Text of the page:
Ashtanga Yoga, a dynamic and structured style of yoga, offers a comprehensive series of postures that progressively lead practitioners towards self-awareness and well-being.  There are a handful of postures within the Ashtanga Primary Series that tend to be a bit more challenging that others.  Yoga asana’s Kurmasana and Supta Kurmasana are among those more difficult poses. In this blog post, we’ll delve into Kurmasana and Supta Kurmasana – their benefits, contraindications, step by step instructions for taking these yoga poses as well as tips and modifications.


​Click here to watch our full tutorial on Kurmasana & Supta Kurmasana

Kurmasana: The Tortoise Pose
Kurmasana, or tortoise posture, is the twentieth pose of the primary series, and the fifteenth seated asana from Ashtanga’s first series. It’s a seated forward bend that requires a combination of flexibility, strength, and focused breathing.

Benefits of Kurmasana

Deep Hip Opening: Kurmasana is a profound hip-opening pose that targets the external rotation of the hips. It helps release tension in the hip flexors, groin, and inner thighs, leading to increased flexibility and mobility in this area.

Spinal Flexibility: The forward bend in Kurmasana encourages a gentle stretch along the entire length of the spine. This can alleviate tightness in the back and contribute to better posture.

Abdominal and Digestive Stimulation: The compression of the abdomen in Kurmasana stimulates the digestive organs, promoting healthy digestion and efficient functioning of the digestive system.

Calming and Grounding: The deep focus on breath and alignment in Kurmasana can have a calming effect on the nervous system, helping to reduce stress and anxiety. The pose encourages a sense of inner grounding and tranquility.

Increased Awareness: Kurmasana demands concentrated awareness on the breath and body alignment, fostering mindfulness and presence. This heightened awareness can extend beyond the mat, benefiting daily life.

Contraindications and Cautions
While Kurmasana offers numerous benefits, it might not be suitable for everyone. Individuals with the following conditions or concerns should approach the pose with caution or seek guidance from a qualified yoga instructor:

Knee or Hip Injuries: People with existing knee or hip injuries should practice Kurmasana with caution or avoid it altogether, as the pose places significant stress on these areas.

Back Issues: Individuals with chronic back pain, herniated discs, or spinal conditions should consult a medical professional before attempting Kurmasana. Modifications or alternative poses might be recommended.

Pregnancy: Pregnant individuals should avoid Kurmasana due to the pressure it places on the abdomen. Instead, opt for modifications that are safe and suitable for pregnancy.

High Blood Pressure: Those with high blood pressure should approach Kurmasana mindfully, as the pose involves an inversion that can potentially elevate blood pressure further.

Recent Abdominal Surgery: If you’ve had recent abdominal surgery, Kurmasana’s intense abdominal compression may not be advisable. Consult a medical professional before attempting the pose.

Beginners: Kurmasana requires a certain level of flexibility and strength. Beginners might need to build up to the pose gradually through preparatory poses that focus on hip and hamstring flexibility.

Supta Kurmasana

Supta Kurmasana: The Reclining Tortoise Pose
Supta Kurmasana, or the Reclining Tortoise Pose, follows Kurmasana in the Ashtanga Yoga Primary Series. It’s an intense forward bend that takes the practice to a deeper level of surrender and self-discovery and it is arguably one of the most challenging postures in Ashtanga’s first series.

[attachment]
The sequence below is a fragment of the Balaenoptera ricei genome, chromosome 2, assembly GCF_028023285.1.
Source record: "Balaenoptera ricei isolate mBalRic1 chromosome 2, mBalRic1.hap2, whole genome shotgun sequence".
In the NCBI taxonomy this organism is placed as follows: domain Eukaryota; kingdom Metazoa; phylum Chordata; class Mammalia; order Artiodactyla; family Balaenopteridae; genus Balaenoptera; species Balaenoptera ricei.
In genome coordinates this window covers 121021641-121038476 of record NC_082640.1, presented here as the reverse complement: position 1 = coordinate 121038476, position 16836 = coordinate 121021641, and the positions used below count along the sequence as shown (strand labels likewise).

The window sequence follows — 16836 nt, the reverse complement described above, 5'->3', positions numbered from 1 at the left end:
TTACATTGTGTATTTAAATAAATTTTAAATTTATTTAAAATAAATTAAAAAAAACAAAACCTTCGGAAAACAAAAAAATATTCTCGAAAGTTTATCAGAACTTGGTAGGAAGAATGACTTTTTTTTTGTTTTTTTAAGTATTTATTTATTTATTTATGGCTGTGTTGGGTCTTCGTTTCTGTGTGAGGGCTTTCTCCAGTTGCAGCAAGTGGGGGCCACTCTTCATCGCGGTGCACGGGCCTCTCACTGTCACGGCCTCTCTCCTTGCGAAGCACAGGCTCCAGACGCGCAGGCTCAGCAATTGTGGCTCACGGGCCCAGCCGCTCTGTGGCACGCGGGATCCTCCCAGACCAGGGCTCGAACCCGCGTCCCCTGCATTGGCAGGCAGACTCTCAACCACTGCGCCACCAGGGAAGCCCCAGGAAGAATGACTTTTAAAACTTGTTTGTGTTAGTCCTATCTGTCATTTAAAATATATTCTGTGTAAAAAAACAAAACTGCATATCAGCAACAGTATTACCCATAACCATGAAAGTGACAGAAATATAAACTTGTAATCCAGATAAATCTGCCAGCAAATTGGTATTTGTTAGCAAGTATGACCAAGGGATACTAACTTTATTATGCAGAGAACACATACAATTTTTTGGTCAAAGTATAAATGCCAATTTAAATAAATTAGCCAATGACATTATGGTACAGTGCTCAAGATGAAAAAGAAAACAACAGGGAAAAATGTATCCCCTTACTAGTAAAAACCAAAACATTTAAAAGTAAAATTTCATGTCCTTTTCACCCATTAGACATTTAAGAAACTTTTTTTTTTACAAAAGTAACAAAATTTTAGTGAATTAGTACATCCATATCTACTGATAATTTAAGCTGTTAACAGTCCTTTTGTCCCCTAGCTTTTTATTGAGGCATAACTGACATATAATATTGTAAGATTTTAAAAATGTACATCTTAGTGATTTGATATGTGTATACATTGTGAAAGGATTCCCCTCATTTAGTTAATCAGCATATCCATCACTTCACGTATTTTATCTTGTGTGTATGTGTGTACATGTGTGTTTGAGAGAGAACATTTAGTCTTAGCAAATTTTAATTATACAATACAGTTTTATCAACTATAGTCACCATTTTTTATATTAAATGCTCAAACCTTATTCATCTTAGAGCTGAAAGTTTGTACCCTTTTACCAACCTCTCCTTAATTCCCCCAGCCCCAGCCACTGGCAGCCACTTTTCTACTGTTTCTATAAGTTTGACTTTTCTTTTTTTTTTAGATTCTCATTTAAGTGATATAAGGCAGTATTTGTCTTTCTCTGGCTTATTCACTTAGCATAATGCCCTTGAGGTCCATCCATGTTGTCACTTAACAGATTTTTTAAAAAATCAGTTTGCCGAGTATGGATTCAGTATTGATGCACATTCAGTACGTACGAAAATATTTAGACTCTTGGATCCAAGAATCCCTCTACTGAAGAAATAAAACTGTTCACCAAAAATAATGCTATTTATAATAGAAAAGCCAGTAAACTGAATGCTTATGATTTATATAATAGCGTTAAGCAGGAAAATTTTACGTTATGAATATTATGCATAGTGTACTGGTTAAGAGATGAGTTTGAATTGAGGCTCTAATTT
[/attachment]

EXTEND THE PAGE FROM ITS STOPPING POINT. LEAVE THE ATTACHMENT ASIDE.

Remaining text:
Benefits of Supta Kurmasana

Deep Hip and Shoulder Opening: Supta Kurmasana provides an intense stretch to the hips, hamstrings, and shoulders. This can lead to improved flexibility in these areas and a greater range of motion.

Spinal Flexibility: The forward bend and twisting components of the pose contribute to spinal flexibility and can alleviate tension along the entire length of the back.

Stress Relief: The calming nature of Supta Kurmasana, combined with focused breathing, can have a relaxing effect on the nervous system. This can help reduce stress and anxiety.

Stimulation of Abdominal Organs: The compression of the abdomen in this pose massages the digestive organs, promoting healthy digestion and potentially alleviating issues like bloating.

Increased Blood Circulation: The inverted position in Supta Kurmasana encourages increased blood flow to the brain and upper body, providing a refreshing sense of revitalization.

Contraindications and Cautions

Back Issues: People with spinal injuries, herniated discs, or chronic back pain should approach Supta Kurmasana with care. Modifying or skipping the pose might be necessary.

Shoulder Injuries: Supta Kurmasana involves a deep shoulder bind. If you have shoulder injuries or limited shoulder mobility, consider practicing preparatory poses and only attempt the full pose under guidance.

Pregnancy: Pregnant individuals should avoid Supta Kurmasana due to the pressure it places on the abdomen. Work with a simple modification that allows you to access the posture during pregnancy.

High Blood Pressure: The inversion in Supta Kurmasana can potentially elevate blood pressure. If you have high blood pressure or other cardiovascular issues, consult a healthcare professional before attempting the pose.

Beginners: Supta Kurmasana requires a considerable amount of flexibility and strength. Beginners should focus on preparatory poses and gradually work towards the full pose under the guidance of a qualified instructor.

Recent Abdominal Surgery: If you’ve undergone recent abdominal surgery, the intense abdominal compression in Supta Kurmasana may not be advisable. Consult a medical professional before attempting the pose.

As with any yoga practice, it’s essential to prioritize safety and listen to your body. Communicate any pre-existing conditions or concerns with your yoga instructor to receive personalized guidance and modifications that suit your needs. The journey towards achieving Kurmasana and Supta Kurmasana should be one of patience, self-awareness, and gradual progress.

Click here to watch our full tutorial on Kurmasana & Supta Kurmasana

Step-by-Step Instructions for the Full Expression of Kurmasana and Supta Kurmasana with Sanskrit Vinyasa Count
We will be entering this posture from downward facing dog, having just taken a vinyasa after Bhujapidasana to seated position.